New Hope of Indiana | Four Decades of Loving Care
For over forty years, New Hope of Indiana has been committed to supporting individuals and families, encouraging them to live their most independent, fulfilling lives. Through services for individuals with disabilities and advocacy efforts, New Hope of Indiana is making an impact in our communities every day.
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Four Decades of Loving Care

26 Oct Four Decades of Loving Care

by Ken Rose, Manager of Capital Operations

Anyone who knows New Hope’s Transportation Coordinator, Dorothy Nowlin-Love, knows how much pride she takes in maintaining our fleet of over 40 vehicles. She works tirelessly to ensure our vehicles remain safe, clean and in excellent shape, and has done so for the better part of her over-40 year career at New Hope of Indiana.

Recently, the oldest vehicle in our fleet, a 2002 Ford E-350 van equipped with a wheelchair lift and equipment to safely transport people who use wheelchairs, known as van 329, needed a minor repair. Dorothy took it to a local repair shop to have it serviced. What should have been a routine trip to the repair shop turned into a nightmare when it was discovered that, over a holiday weekend, 329 was vandalized and the catalytic converter was cut out and stolen.

Despite our vehicle being parked in the repair shop’s parking lot, we were informed that the repair shop was not liable for damage to vehicles not inside their garage.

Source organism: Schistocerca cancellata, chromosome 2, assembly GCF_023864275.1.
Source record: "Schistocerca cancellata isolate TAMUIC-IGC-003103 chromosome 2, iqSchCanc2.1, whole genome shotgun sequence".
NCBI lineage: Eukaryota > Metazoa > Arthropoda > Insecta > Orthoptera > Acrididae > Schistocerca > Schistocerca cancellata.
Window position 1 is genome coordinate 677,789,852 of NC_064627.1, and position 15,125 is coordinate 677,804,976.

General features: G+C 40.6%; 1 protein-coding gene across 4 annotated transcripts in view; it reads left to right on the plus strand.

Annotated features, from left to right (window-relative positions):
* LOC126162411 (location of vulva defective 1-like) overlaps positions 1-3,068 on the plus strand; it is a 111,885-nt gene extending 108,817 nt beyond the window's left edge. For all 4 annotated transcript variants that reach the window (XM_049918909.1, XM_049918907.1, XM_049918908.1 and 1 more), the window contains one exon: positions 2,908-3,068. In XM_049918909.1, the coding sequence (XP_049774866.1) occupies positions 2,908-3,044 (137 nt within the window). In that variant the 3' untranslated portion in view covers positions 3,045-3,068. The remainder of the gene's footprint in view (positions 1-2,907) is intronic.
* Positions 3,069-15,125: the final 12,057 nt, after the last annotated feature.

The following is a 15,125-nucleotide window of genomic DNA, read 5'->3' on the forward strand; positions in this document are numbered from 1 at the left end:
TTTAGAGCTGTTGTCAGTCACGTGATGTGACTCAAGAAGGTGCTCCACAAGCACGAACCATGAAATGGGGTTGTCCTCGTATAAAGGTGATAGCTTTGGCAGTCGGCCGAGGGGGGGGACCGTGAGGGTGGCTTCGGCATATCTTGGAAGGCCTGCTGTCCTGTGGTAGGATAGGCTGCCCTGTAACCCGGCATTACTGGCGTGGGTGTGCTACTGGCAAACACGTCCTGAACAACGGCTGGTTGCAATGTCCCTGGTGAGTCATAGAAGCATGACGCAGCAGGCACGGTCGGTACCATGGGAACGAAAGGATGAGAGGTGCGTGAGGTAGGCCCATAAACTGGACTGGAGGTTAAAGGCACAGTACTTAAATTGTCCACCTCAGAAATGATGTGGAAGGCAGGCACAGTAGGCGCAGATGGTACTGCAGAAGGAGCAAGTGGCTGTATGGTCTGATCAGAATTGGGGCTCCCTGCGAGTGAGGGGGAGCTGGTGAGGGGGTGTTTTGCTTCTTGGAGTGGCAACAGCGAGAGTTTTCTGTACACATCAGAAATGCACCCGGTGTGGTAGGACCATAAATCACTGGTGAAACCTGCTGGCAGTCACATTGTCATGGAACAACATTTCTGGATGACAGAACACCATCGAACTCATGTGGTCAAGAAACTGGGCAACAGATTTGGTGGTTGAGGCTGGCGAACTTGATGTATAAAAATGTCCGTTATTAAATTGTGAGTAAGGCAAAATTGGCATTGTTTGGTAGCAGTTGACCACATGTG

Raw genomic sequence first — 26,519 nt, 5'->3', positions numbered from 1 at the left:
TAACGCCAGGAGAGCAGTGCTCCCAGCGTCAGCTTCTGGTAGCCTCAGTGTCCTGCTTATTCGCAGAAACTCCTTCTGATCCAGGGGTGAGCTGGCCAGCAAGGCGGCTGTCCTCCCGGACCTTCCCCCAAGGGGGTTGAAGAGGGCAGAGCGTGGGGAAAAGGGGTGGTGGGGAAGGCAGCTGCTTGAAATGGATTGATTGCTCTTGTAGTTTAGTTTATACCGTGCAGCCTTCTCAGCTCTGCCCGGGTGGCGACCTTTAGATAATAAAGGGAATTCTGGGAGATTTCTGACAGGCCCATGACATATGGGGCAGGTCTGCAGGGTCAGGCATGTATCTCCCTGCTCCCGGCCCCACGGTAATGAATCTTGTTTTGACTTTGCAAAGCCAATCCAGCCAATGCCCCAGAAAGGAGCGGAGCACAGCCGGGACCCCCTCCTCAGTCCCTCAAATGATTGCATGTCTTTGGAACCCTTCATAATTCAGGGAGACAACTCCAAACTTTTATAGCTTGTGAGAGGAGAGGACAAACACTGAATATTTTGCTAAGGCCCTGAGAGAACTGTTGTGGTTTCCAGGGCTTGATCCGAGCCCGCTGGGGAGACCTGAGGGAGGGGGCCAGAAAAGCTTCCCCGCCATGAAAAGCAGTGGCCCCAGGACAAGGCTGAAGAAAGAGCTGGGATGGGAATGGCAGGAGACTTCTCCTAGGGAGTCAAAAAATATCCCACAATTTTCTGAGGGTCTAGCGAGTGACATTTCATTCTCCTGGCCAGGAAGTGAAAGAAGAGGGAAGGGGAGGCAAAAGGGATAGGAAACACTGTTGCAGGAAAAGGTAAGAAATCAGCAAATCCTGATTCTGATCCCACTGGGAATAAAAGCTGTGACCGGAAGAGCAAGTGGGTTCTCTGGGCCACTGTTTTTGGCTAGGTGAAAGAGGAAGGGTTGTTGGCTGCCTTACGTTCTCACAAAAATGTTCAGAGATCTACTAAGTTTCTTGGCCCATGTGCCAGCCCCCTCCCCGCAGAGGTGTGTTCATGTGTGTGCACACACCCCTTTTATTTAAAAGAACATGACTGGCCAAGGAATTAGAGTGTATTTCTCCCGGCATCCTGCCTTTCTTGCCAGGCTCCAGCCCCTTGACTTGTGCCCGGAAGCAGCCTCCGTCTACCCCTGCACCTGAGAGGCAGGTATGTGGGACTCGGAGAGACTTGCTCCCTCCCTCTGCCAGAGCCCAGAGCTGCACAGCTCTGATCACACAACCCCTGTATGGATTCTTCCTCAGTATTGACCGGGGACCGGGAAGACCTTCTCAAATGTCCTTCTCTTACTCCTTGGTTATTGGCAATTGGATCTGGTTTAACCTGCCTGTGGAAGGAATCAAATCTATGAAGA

Suddenly, a vehicle that New Hope and Dorothy have maintained for almost 20 years, was rendered unusable due to the theft of the catalytic converter. While this vehicle carried a retail “trade in value” of less than $1,000 due to it’s age, condition and mileage, it was meticulously cared for by Dorothy and the transportation department and ran very well overall. Over the course of a weekend, New Hope was now faced with a repair bill of over $2,500 to replace the catalytic converter, instead of the nominal repair previously expected.

After weighing the cost of the repair against the value of the van, it was decided that 329 would have to be taken out of service. A vehicle that was so well-maintained for so many years; one that was housed at a supported living home and allowed the ladies who lived there to access their community through countless trips to run errands, appointments, outings and activities was taken away from them.

A brand new accessible van costs over $70,000. A used vehicle might be more affordable, but carries other risks that a typical used car might not have, such as age and condition of the accessible equipment and wear and tear from wheelchairs. One of many reasons that Dorothy and New Hope work so hard to take care of our fleet is that they are so difficult to replace, as they are often customized to serve the needs of the people at the site where it is housed. To find an exact, suitable replacement is about as challenging as finding a needle in a haystack.

Dorothy was understandably upset over the loss of this vehicle. What might appear as a rusty, outdated van was cared for with love and unparalleled professionalism for close to 20 years. What might seem like a simple loss of an asset is actually a loss of a tool to promote independence and inclusivity.

New Hope has had 5 other vehicles vandalized and maimed by catalytic converter thefts since 2020. While some of these vehicles were able to be repaired because of their age and value, we lost two of our next-oldest vans which otherwise would have served our maintenance team for several more years, and put a strain on the entire fleet as vehicles were repurposed to meet everyone’s needs.

You can support Dorothy’s efforts to keep our fleet safe and accessible by making a donation online or contacting New Hope’s Development Director, Jenny Pfeil, to explore other ways to support our transportation needs.

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